Three Ways Men Can Help Reduce Stigma 

Whether the condition is situational or chronic, there are actionable steps men can take to combat mental health stigma: 


  1. Finding Supportive Environments: Engage in communities and groups that foster open discussions about mental health. Creating spaces where emotions can be freely expressed helps normalize these conversations. 


  1. Understanding That Words Matter: The language we use when discussing mental health can support or hinder progress. Men can help change the narrative around mental health issues by choosing words that reflect understanding and respect. 


  1. Get Informed About Mental Health: Educating oneself and others about mental health can dismantle myths and reduce stigma. Accessible resources such as Mental Health America and the National Institute of Mental Health provide valuable information that can empower individuals and their communities. 


Creating a New Norm 

Let’s challenge outdated fatherhood and mental health paradigms starting this Father’s Day and embrace a new narrative of strength where emotional openness is acceptable and essential for personal and family wellness. “We can redefine strength for fathers as a balance between resilience and receptivity to emotional experiences, paving the way for healthier family dynamics,” suggests Ruban Roberts. 

Our work at Amplify Community Resources is centered on emphasizing the power of holistic mental wellness, providing a path to healing and strengthening family units and the broader community. Their advocacy demonstrates that improving fathers’ mental health contributes significantly to their children’s and partners’ emotional and psychological well-being, producing a ripple effect that enhances community ties and promotes societal health. 

This shift does more than help men manage personal challenges; it builds a culture where future generations can grow in a more supportive and understanding environment. Embracing this evolved view of fatherhood and mental health can transform perceived vulnerabilities into community strengths, fundamentally reshaping societal interactions with mental wellness.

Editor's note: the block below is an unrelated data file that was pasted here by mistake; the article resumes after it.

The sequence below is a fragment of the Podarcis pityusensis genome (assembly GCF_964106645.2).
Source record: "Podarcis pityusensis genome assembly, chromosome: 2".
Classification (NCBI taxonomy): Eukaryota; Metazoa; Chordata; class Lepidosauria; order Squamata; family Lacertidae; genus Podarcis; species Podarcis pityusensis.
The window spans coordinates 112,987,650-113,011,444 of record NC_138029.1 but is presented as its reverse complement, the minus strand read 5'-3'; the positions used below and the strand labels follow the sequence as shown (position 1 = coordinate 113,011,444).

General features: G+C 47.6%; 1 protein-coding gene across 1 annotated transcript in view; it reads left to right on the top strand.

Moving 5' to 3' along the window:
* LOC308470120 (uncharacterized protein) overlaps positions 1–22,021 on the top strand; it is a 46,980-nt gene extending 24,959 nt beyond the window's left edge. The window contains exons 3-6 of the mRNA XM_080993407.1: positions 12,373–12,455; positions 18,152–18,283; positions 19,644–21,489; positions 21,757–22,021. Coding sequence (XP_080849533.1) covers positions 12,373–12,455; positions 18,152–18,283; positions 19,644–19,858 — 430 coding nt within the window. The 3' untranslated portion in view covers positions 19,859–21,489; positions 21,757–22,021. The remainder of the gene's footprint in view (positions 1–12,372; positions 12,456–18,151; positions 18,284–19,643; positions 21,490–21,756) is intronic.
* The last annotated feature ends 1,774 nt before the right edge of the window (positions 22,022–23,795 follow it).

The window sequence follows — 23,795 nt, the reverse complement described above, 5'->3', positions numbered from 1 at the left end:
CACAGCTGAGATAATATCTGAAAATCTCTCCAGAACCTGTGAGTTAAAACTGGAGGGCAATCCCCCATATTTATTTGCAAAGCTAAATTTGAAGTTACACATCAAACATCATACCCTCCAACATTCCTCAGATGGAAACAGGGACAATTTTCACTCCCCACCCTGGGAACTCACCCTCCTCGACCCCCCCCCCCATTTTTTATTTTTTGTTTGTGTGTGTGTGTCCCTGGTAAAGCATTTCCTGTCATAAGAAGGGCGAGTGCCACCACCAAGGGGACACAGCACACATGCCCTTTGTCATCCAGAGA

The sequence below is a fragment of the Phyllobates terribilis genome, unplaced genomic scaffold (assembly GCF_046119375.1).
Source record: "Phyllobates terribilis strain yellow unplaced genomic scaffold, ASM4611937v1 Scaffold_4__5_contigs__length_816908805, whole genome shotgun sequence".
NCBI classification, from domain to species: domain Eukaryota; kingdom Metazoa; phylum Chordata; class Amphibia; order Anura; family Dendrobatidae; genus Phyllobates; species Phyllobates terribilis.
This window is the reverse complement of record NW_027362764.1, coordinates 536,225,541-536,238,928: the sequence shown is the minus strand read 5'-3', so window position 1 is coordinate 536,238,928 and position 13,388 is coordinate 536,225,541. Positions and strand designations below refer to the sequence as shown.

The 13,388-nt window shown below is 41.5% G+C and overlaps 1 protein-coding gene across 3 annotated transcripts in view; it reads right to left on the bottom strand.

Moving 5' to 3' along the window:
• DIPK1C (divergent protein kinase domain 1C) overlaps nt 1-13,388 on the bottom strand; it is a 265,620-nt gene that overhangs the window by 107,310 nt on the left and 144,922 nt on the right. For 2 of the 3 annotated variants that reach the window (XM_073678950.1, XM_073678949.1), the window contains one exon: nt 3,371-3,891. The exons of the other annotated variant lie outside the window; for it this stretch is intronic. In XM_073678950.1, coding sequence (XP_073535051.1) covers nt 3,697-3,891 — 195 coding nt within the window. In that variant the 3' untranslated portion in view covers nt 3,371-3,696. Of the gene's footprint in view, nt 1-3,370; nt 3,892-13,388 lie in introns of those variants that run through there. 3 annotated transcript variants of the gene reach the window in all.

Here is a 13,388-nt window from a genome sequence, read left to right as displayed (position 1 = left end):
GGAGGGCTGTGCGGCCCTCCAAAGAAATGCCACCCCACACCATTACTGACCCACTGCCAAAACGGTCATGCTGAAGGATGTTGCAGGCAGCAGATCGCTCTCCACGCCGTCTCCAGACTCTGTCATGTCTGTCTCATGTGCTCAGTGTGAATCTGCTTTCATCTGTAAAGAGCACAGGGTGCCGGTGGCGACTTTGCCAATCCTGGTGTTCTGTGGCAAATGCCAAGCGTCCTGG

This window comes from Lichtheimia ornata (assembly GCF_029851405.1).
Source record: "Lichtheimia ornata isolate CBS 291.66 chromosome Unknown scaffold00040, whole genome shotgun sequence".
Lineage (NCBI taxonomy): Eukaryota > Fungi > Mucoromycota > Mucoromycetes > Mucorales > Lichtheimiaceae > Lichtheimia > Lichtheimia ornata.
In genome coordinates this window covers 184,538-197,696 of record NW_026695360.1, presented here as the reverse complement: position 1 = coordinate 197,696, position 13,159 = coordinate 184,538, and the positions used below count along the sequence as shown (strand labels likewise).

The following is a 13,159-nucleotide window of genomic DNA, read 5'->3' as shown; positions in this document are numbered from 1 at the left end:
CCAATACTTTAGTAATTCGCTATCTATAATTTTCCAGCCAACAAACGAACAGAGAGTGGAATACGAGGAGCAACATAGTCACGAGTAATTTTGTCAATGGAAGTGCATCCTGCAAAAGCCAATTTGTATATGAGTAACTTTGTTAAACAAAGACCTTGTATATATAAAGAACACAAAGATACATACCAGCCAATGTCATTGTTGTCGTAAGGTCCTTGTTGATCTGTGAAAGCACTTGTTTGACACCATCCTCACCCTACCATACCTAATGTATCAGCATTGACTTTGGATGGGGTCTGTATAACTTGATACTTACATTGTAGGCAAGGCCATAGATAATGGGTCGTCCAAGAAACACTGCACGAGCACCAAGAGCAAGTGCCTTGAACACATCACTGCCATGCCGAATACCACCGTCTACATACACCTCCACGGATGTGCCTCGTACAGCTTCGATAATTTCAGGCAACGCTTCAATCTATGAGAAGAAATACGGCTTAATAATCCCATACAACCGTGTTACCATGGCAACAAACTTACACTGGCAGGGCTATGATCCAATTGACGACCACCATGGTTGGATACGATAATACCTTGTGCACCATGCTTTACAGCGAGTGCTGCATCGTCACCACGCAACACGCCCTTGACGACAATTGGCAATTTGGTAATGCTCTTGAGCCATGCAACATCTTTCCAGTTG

Fathers Championing Mental Wellness 

As we continue focusing on Men’s Mental Health Month, we encourage all fathers to champion mental wellness by advocating for open dialogue about mental health. This initiative not only enhances their own well-being but also sets a powerful example for future generations. Join us as we delve deeper into the journeys of men across various backgrounds who break down barriers and foster a mental wellness culture in their families and communities. 


IMPORTANT NOTES: If you need assistance or have questions related to mental health, substance use, or other community services, contact the 211 system for health and social service assistance information and referrals. The 988 Lifeline crisis counselors provide support for people in suicidal crisis or mental health-related distress. Your personal information will remain confidential. If you or a loved one is in immediate danger, call 911; however, it is important to notify the operator if it is a psychiatric emergency and ask for the assistance of someone trained in crisis intervention or trained to assist people experiencing a psychiatric emergency.